Saturday, September 23, 2000

A Valley of Myths and Legends
By Mary Parmar

KARSOG, the beautiful bowl-shaped valley in Mandi district of Himachal Pradesh, is full of myths and legends.

It is a place where each stone, hill slope has a tale to tell. Each little rivulet and stream is gurgling with some mythological episode of the bygone era. The valley is surrounded on all sides by hills, and atop the hills is the abode of various devtas and devis like the Shikari Mata, Chindi Mata, Kamrunag, Mahunag and Kamaksha Mata. In the lap of the valley itself is the temple of Mamleshwar. This temple of Lord Shiva is believed to have been built by the Pandavas during their period of exile.

It is believed that the word ‘Karsog’ is derived from two words Kar and Sog i.e. to grieve or lament. It is said that long ago, the mighty Rakshasa Bhitrasur (some legends mention him as Bakasur) strayed into this thickly populated area and found that he would face no problem in satisfying his hunger. He decided to stay here and each day caught hold of people and cattle and ate them. The helpless people were finally able to reach an agreement as per which each day a person had to take to the demon a basketfull of hill delicacies and also be his meal. So each day, there was a lot of grieving and weeping, i.e. Sog. Thus the area came to be known as Karsog.


Photo by Meetu SharmaDuring these days the Pandavas were in exile. Bhima, on hearing the sound of weeping from a house, enquired about the cause of grieving. The old women of the house told Bhima that it was the turn of her only son to be the meal of the demon. Bhima pacified the old women and said that he would go to the demon instead of her son. So taking all the food prepared by the women, he proceeded to the cave of Bhitrasur. There he ate up all the delicacies prepared by the old women. Finally, when the demon woke up to have his dinner he was annoyed to find no dinner. But there sat Bhima with a smug look on his face. Bhitrasur was annoyed and started beating his empty stomach which sounded like the beat of a hundred drums. He demanded his food from Bhima. Bhima calmly told him that he had eaten up all the food. The demon as furious and flung himself at Bhima and a great fight ensued. Bhima slew Bhitrasur and drew out his liver and threw it. Now, near the temple of Bhooteshwar at Alad lies a liver-shaped stone. Before dying, Bhitrasur expressed his wish to be remembered for time immemorial. So, in the temple of Mamleshwar built by the Pandavas, is the dhoona in a hollow place where logs are burnt throughout the day and night. Before dying, Bhitrasur told Yudhishthira that his spirit would not be free as being the master of the shamshan adjunct to the temple of Bhooteshwar, he used to accept the bodies of dead persons but now Bhima had killed him in his own territory and there would be nobody to take care of his duties. Yudhishthira promised that his duties would be duly taken care of and even to this day if the shamshan near the temple goes without receiving a body, a funeral pyre is lit up of straws and the last rites are performed.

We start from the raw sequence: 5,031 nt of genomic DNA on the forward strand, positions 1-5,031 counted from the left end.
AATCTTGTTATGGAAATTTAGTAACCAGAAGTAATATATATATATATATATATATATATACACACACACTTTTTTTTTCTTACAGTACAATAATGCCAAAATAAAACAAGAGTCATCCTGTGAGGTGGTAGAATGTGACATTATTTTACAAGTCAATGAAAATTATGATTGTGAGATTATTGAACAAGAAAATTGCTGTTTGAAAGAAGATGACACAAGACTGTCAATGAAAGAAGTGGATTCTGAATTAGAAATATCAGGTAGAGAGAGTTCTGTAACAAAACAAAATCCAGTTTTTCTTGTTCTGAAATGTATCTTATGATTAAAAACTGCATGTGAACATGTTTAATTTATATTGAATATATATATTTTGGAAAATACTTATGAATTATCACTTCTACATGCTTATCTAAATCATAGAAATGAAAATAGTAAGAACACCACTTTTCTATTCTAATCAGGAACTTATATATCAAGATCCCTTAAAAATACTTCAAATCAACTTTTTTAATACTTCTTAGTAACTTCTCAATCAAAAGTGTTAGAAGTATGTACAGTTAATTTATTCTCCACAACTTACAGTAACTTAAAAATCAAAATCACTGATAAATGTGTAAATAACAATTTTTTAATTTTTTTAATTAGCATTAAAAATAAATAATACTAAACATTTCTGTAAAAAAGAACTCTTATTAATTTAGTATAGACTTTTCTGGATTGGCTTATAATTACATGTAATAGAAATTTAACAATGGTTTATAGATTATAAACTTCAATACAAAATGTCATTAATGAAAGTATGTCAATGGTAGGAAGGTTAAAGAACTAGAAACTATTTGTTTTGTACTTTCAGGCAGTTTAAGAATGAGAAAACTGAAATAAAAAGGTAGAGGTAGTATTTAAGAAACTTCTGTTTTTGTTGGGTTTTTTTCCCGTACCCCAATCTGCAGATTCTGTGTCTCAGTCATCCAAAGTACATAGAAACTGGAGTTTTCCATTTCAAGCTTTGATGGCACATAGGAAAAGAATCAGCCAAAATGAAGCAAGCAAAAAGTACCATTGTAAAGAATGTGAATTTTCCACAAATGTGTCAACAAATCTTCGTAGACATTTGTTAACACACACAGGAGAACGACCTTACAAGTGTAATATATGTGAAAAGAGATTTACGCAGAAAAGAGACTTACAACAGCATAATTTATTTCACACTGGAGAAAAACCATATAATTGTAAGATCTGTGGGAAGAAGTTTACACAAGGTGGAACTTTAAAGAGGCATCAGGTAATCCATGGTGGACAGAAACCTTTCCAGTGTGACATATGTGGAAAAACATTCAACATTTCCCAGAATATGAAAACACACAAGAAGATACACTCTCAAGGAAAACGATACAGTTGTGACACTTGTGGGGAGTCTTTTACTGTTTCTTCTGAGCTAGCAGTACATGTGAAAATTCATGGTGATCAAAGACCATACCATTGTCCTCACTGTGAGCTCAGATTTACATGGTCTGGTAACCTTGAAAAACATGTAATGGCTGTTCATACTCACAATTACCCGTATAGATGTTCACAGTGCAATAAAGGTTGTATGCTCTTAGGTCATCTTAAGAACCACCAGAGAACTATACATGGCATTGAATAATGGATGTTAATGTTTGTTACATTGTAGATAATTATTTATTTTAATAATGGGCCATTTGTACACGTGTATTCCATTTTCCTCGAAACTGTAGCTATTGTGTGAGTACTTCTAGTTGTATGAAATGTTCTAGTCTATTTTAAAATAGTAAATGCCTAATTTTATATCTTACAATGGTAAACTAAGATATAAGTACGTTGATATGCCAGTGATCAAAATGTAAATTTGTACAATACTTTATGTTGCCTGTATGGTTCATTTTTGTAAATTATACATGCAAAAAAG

In the temple of Bhooteshwar is the five-faced idol of Lord Shiva and behind it is the idol of Mahakal, which is kept hidden. It is the belief that if one looks at it, one will die. Even the poojari worships it with his face turned away. The shamshan sthal is also used for tantrik kriya.